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Caring for kids new to Canada

A guide for health professionals working with immigrant and refugee children and youth

Child Development:  Issues and assessment

Key points

  • School readiness is important to long-term success.
  • Newcomer families may have diverse attitudes about child development and disabilities. This can affect how they respond to a child with a developmental delay.
  • Families may be reluctant to communicate concerns to health providers, or be unsure of the providers’ roles
  • Use active questioning based on recommended tools to detect developmental problems, using an interpreter if possible.
  • Actively observe for developmental problems in young children using the resources available in your community, province or territory.
  • If an issue is detected in a young child, link the child and family to available preschools and intervention services.
  • If an issue is detected in a school-aged child, youth or adolescent, link them to available supports at school.
  • Follow-up contact may be needed to ensure families are able to access the referred supports.

Cultural context

In Canada, children with disabilities are included in most aspects of life and have opportunities to be active members of society. This is not the case in all other countries. Newcomers may come from societies where knowledge and attitudes toward children with disabilities is very different from the experience of the Canadian-born population.

Newcomers may:

  • be unaware of typical child development patterns and milestones.
  • not know about resources and systems to help children with developmental problems.
  • not know that governments and schools provide supports and accommodations for people with disabilities.

Keep in mind that some families may be reluctant to identify concerns for fear of affecting their success in applying for permanent residency status in Canada. Conversely, families often put great hopes in Canada’s health system’s ability to solve developmental difficulties that may not be curable, such as those associated with chromosomal anomalies, for example.

Children who enter school ready to learn adjust better to formalized schooling and are more successful over time. The Early Development Instrument (EDI) identifies populations more or less at risk at the time of school entry. Second language learners — children not proficient in the language of educational instruction (e.g. English or French) — may be equal in their physical readiness to learn, but behind in their language, general knowledge, communication and cognitive development.1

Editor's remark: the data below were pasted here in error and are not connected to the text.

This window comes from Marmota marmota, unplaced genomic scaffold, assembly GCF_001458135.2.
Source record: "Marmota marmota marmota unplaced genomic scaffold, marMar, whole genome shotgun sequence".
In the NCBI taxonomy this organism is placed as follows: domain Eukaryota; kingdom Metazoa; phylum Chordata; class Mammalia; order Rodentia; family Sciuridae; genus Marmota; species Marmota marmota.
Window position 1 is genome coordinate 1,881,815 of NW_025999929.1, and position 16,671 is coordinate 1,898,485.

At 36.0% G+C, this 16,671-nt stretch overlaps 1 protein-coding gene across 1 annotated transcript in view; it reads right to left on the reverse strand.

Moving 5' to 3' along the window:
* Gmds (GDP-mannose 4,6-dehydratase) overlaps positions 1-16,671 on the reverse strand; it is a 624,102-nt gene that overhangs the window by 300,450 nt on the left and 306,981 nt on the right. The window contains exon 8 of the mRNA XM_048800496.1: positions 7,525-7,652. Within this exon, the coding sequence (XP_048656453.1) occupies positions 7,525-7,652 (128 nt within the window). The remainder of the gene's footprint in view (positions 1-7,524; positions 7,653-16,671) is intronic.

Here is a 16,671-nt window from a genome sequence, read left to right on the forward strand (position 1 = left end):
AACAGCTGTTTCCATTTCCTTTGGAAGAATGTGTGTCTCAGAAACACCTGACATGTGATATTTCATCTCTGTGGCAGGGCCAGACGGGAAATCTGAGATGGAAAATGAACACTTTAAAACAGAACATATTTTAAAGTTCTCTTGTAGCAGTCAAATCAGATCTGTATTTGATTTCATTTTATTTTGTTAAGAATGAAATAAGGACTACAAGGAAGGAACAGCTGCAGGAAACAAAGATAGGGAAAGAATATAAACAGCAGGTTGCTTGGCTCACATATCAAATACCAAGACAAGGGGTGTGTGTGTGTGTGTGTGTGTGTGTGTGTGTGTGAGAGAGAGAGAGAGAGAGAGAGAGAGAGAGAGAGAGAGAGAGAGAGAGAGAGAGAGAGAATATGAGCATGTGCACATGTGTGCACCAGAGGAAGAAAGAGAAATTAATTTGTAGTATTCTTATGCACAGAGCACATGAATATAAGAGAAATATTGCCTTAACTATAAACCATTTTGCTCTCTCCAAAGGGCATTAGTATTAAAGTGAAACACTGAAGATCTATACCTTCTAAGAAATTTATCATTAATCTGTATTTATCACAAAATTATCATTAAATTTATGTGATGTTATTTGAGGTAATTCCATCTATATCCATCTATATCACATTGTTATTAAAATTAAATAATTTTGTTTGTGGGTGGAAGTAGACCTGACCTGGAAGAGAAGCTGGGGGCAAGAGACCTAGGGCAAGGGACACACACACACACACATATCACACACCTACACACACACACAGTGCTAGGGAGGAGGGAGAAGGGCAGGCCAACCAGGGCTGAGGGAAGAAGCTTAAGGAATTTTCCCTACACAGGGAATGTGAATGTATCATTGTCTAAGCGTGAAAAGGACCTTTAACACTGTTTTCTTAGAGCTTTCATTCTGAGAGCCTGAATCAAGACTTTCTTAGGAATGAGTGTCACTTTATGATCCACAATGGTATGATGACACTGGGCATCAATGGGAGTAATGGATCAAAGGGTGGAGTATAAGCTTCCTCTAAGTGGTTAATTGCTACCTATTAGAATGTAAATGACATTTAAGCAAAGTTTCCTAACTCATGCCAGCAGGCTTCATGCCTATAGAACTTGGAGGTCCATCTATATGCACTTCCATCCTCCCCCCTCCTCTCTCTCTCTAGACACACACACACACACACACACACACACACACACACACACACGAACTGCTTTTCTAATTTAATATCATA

If a child has an additional developmental problem, it is important to link the child to programs that improve school readiness, such as structured preschool programs, as well as other developmental services and parenting supports. 

Identifying and managing developmental disabilities

When children arrive in Canada

At the initial assessment: Information about a child’s current development, the family’s migration history, as well as any earlier educational experiences, can help to identify whether a child should be linked to support services. Some children may have had more intensive services than are available in Canada’s publicly funded system. Children may have been prescribed medication that is not available or not used in the same manner in Canada. An Internet search can identify the ingredients in uncommon medications.

Using structured approaches such as the Rourke Baby Record, Healthy ABCs/ABCdaire, or the Ages and Stages Questionnaires (ASQ) can help identify developmental issues in preschool children up to age 5. The ASQ is available in English, Spanish, Somali and Hmong, and the second edition is available in French.  Information is available on the Ages and Stages Questionnaires in other languages.

In older children, information about medical history, previous developmental/psychological assessments, and educational experiences can help reveal whether children had identified difficulties before coming to Canada.  Interpreter support can be very helpful in obtaining accurate information and in allowing families to participate fully in the medical visit.

Developmental assessment

Health care professionals in Canada use ongoing surveillance processes to identify children at risk for a developmental problem in order to link them to additional community resources.